Silly though it is, I am not a fan of insects – despite their tasteful ‘mini-beast’ rebrand. I was once so rattled by a sizeable spider that my husband told me that because spiders were ‘territorial’ there couldn’t possibly be another lurking. (As well as being cowardly, I am gullible, and blithely repeated this to people for years before someone pointed out what utter nonsense it was.)
I have children now and I don’t want to bequeath them my fear. I managed not to shriek while capturing a mammoth spider under a pint glass. I took my youngest to meet various horrifying creatures including a giant millipede and managed to only back away two paces as it wound around her fingers, saying through gritted teeth, “Oh, isn’t he handsome?” (It took a herculean effort, though. So many legs!)
I’m never going to be delighted to cuddle a cockroach or tickle a tarantula, but poems and books have helped me be chill around crickets and easy around earwigs. The greatest gift you can give a spider-phobic child is surely a copy of E B White’s Charlotte’s Web and here is one of my favourite poems about creepy crawlies to share.
A Snail’s Advice to His Son
After Gervase Phinn
Always keep your shell clean, son.
It shows the world you care.
Hold your antennae straight and proud
and pointing in the air.
Trail your slime in crisp, clean lines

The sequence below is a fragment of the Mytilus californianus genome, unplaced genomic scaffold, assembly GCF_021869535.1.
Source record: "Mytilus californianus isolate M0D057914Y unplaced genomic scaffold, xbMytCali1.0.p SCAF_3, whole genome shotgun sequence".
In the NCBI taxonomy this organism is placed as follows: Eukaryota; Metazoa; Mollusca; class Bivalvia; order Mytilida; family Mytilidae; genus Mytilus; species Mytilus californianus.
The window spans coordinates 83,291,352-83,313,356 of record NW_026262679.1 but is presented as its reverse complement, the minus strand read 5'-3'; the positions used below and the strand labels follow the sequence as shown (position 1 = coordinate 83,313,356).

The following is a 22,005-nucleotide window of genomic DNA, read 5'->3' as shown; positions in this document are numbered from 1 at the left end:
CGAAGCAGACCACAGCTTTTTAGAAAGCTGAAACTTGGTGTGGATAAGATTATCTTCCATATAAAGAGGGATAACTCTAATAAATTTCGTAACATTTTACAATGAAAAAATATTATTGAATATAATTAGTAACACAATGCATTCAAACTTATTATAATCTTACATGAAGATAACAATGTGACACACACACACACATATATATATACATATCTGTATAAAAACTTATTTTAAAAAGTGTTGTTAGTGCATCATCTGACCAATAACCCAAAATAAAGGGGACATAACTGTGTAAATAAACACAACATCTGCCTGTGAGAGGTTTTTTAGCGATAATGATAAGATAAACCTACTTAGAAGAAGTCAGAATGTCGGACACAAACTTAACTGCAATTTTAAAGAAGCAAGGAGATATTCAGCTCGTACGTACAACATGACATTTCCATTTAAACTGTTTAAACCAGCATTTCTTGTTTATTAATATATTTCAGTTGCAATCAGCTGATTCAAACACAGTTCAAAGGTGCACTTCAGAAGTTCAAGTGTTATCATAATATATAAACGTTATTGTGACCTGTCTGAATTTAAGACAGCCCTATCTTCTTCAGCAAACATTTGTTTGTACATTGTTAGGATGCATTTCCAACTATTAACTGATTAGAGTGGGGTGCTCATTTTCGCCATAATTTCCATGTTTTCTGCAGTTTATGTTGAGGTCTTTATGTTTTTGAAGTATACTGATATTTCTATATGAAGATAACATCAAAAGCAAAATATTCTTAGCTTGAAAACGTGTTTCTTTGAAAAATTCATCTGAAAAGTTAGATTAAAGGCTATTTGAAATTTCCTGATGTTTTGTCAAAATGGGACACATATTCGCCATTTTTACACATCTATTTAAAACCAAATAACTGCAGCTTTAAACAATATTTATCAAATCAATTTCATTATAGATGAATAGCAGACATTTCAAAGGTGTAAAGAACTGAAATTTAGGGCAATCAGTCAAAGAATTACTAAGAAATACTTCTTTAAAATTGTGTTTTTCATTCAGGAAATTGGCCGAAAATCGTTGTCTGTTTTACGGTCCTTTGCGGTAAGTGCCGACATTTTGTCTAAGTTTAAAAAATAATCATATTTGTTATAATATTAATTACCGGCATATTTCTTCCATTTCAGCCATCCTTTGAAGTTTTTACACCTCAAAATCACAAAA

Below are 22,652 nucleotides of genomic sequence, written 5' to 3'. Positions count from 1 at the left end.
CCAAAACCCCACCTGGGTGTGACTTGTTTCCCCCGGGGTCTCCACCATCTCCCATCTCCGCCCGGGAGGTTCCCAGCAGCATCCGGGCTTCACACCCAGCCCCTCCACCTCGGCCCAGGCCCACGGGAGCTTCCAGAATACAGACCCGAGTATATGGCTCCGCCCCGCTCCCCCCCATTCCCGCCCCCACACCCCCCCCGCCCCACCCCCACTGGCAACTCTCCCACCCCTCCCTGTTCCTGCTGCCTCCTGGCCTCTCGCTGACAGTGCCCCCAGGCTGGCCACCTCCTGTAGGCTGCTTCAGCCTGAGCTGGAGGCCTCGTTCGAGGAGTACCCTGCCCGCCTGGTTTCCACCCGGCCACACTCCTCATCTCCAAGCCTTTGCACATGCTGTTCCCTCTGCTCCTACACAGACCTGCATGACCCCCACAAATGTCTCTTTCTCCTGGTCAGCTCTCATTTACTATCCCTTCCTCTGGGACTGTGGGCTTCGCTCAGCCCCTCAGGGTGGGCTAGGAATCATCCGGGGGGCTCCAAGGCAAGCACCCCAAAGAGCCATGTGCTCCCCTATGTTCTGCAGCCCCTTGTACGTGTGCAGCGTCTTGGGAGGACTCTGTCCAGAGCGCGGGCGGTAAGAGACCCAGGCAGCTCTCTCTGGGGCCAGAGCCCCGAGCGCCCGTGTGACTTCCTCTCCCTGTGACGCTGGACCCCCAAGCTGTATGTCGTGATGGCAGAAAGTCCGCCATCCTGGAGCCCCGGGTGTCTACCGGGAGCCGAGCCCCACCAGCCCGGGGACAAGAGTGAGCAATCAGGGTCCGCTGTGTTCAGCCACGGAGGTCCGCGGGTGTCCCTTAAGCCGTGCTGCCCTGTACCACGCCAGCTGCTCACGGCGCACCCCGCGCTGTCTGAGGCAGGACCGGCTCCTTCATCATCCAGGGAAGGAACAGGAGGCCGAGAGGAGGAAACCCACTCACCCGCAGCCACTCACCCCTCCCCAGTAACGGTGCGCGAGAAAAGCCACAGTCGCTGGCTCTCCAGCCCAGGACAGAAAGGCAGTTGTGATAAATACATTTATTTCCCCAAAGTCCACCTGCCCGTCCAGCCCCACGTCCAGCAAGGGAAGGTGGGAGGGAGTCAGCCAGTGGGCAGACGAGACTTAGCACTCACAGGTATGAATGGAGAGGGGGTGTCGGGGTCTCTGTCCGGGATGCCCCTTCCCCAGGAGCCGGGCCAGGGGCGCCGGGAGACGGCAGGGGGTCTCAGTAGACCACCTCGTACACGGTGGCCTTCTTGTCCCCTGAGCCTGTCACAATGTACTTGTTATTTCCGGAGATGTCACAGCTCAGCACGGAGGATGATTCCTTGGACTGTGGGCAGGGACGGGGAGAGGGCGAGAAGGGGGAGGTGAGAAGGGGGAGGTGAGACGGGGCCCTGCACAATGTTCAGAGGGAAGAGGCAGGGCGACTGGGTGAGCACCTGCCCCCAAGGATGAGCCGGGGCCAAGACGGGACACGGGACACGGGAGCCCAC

in parallel to walls,
stick to grass where dogs are banned
(and games involving balls).
If you must steal mankind’s veg
wait till they’re not around.
Steer well clear of allotments (‘least
until the sun’s gone done).
Although you may not have one, son,
be sure to chance your arm.
Confronted by a gang of slugs,
let your response be calm.
Keep your head in times of stress
(inside your shell, if poss).
When I am gone, just carry on.
Smile, despite your loss.
Keep that sense of patience,
never let your stride be rushed;
and don’t take life too seriously, son,
for few survive uncrushed.
Jamie McGarry (From The Dead Snail Diaries, The Emma Press)
Poetry can help us look at the world in new ways, and here it gives us the point of view of a young snail, lovingly advised by his wise father. Ascribing relatable emotions to a creepy crawly can really help a child (or a grown-up!) to become less afraid of a creature. While reading the poem we are firmly on the snail’s side, seeing through its eyes. And of course, on a more serious note, this is part of the enormous power of poetry: it can build empathy and understanding and help us see different points of view. I can think of few things our world needs more.
Here’s a final reminder to the scaredy cats, myself among them, that the less cute denizens of the animal kingdom need our protection too (even if the phrase ‘beetle fat’ gives me the heebie jeebies…)
Hurt No Living Thing
Hurt no living thing,
Ladybird nor butterfly,
Nor moth with dusty wing,
Nor cricket chirping cheerily,
Nor grasshopper, so light of leap,
Nor dancing gnat,
Nor beetle fat,
Nor harmless worms that creep.
Ana Sampson is the editor of eleven poetry anthologies for children and adults. These poems appear in Wonder: The Natural History Museum Poetry Book, which is out now in hardback and published in paperback on 30th March 2023.
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